One of the most overlooked accidents on the roadway involves pedestrians walking in front of cars. These incidents, which occur mostly at intersections and in parking lots, don’t get a lot of attention compared to major accidents on highways. Yet, experts say there’s been an increase in how often pedestrian impacts occur.
In the 2018 Buick Regal GS, there’s a new technology that might help reduce the severity of the injuries. Known as the Active Hood Pedestrian Safety System, the technology deploys the hood of the car up above the engine, lessening the impact against the engine components.
“There’s a lot of work that goes on to avoid unnecessary deployments, and it has a very complex algorithm that differentiates different sizes of dummies,” says Wahaj Hussain, the Active Hood lead at Buick.
First, he says there’s a diagnostic module in the bumper that senses impact. Within milliseconds, the sensor can detect when the impact was likely a human or perhaps just a lamp post at the mall. There are pyrotechnics on the hinges of the Regal GS that cause the hood to lift up, which creates a cushion for a pedestrian that works roughly like an airbag in softening impact.
Hussain says this reduces the risk of serious injury for pedestrians. From the research they’ve conducted at Buick with crash test dummies and in computer modeling, there’s a split second window when a person makes impact, often at the leg, and when the head and upper torso make impact with the hood, so lifting up the hood has to occur quickly.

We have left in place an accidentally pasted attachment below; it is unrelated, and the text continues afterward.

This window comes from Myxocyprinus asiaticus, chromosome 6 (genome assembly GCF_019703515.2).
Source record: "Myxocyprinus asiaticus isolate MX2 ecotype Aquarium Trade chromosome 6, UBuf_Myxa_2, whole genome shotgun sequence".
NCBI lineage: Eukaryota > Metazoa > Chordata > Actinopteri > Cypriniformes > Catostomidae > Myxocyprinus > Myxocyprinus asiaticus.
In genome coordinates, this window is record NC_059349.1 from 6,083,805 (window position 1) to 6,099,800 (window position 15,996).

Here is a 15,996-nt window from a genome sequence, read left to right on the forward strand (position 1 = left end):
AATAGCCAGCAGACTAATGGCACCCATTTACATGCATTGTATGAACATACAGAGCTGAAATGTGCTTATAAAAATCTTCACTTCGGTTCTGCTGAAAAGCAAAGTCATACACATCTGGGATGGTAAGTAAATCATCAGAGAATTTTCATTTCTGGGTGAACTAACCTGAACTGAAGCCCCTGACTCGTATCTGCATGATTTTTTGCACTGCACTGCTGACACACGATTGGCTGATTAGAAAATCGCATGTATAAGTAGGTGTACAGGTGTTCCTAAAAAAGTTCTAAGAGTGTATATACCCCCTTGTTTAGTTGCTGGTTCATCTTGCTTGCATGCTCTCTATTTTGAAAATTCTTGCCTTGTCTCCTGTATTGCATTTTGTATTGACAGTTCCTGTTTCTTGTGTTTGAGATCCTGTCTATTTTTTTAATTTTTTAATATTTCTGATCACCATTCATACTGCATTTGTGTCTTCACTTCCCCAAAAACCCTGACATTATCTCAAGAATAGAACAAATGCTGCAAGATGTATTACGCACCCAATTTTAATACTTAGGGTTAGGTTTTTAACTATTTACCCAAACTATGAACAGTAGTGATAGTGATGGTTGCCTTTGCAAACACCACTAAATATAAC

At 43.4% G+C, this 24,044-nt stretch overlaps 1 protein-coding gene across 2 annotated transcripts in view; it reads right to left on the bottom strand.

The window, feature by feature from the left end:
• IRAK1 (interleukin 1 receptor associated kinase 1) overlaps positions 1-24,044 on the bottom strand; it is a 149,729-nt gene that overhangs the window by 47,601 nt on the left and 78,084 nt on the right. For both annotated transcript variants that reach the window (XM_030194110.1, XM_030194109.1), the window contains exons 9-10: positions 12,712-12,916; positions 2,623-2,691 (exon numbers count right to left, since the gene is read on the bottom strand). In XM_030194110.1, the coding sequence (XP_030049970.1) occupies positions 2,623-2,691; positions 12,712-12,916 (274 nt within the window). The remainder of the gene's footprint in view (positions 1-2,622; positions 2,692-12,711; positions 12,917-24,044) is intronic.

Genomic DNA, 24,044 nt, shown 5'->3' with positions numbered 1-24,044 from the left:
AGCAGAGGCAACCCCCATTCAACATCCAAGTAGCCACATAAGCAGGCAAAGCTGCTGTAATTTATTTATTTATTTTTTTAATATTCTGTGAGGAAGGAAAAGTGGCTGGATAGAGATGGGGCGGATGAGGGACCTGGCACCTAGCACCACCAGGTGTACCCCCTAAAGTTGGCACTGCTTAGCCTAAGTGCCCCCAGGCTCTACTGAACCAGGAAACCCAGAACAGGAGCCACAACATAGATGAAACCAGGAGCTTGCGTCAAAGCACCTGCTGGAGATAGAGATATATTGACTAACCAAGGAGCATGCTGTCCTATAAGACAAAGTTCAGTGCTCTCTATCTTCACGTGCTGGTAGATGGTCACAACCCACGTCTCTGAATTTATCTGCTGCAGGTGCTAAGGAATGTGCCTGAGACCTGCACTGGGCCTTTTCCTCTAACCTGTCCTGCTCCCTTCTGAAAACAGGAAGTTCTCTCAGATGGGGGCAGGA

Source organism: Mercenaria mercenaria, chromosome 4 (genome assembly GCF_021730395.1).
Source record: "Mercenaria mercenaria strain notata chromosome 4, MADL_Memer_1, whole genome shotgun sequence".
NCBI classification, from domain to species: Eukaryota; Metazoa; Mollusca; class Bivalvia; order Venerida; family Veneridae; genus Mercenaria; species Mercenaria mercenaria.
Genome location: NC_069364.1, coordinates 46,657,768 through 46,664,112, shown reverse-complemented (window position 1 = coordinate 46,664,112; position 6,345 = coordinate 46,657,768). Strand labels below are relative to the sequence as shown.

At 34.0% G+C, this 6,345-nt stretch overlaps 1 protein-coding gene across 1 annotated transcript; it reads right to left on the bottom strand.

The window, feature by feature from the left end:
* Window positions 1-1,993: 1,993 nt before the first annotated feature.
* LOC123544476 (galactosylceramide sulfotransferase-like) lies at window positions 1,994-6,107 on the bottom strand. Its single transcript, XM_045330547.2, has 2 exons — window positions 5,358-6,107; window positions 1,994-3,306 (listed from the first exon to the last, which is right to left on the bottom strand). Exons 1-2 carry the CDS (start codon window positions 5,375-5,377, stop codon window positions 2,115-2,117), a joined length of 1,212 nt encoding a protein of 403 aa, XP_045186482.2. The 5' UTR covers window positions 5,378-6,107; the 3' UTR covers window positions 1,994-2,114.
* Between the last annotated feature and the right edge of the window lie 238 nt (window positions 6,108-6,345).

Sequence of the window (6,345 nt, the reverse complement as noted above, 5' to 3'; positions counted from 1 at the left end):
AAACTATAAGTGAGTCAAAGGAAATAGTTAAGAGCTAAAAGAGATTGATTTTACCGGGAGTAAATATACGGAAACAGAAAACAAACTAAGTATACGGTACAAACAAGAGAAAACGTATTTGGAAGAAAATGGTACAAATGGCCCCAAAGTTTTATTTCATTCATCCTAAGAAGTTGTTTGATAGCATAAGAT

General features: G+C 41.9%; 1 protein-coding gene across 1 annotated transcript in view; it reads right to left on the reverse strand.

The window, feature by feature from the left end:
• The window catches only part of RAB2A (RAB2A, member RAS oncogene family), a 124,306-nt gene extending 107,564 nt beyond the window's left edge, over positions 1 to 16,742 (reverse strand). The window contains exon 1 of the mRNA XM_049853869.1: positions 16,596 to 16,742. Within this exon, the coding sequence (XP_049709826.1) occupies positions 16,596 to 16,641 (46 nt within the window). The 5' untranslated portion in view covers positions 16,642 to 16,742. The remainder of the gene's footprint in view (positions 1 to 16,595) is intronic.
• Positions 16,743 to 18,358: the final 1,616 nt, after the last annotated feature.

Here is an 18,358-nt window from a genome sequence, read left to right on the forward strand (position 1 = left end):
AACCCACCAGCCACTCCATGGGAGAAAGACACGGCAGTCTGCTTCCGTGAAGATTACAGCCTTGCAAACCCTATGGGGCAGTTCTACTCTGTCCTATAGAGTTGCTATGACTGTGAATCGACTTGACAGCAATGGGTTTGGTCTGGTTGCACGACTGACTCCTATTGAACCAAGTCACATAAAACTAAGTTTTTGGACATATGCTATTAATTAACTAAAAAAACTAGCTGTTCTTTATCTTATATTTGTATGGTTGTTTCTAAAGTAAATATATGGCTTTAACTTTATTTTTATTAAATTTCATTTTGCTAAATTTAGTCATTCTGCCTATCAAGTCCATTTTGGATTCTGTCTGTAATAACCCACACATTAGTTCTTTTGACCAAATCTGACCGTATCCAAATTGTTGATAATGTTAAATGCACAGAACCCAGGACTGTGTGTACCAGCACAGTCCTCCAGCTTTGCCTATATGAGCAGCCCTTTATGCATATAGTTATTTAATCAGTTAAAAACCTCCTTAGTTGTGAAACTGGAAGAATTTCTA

The sensor in the front bumper involves a pressure sensitive tube. Using an algorithm, the car can quickly sense the degree of impact. When the tube collapses, the sensor can tell the difference between a trash can or other item that hits the front.
“15% of all fatalities in the US are a results of a pedestrian impact,” says Hussain, who explains that there's an impact every 7.5 minutes and 5,000 fatalities every year.
The pyrotechnics in the hinges actually break off the hinges as well, and create a cushion that prevents the pedestrian from making contact with engine components such as the shock tower.
“It’s the secondary impact that causes the most injury, not the contact with the hood,” says Hussain, explaining that there are at least four extra inches of space above the engine.
“There’s an internal complex strategy to make sure we meet the requirements [for reducing injury] and that Active Hood performs as it is intended,” he says. “We have developed checks and balances – computer-aided engineering, impact analysis, crash test dummies, lightforms and head forms, material sensing, and tons of hardware testing.”
The computer models test out different pedestrian sizes to see how the Active Hood, and one of the things they learned through the modeling is how far to raise the hood. Hussain says fatalities have been increasing every year by about 10%, and that the biggest increases in accidents occur in suburban areas, not in busy downtown districts.
On The Road is TechRadar's regular look at the futuristic tech in today's hottest cars. John Brandon, a journalist who's been writing about cars for 12 years, puts a new car and its cutting-edge tech through the paces every week. One goal: To find out which new technologies will lead us to fully driverless cars.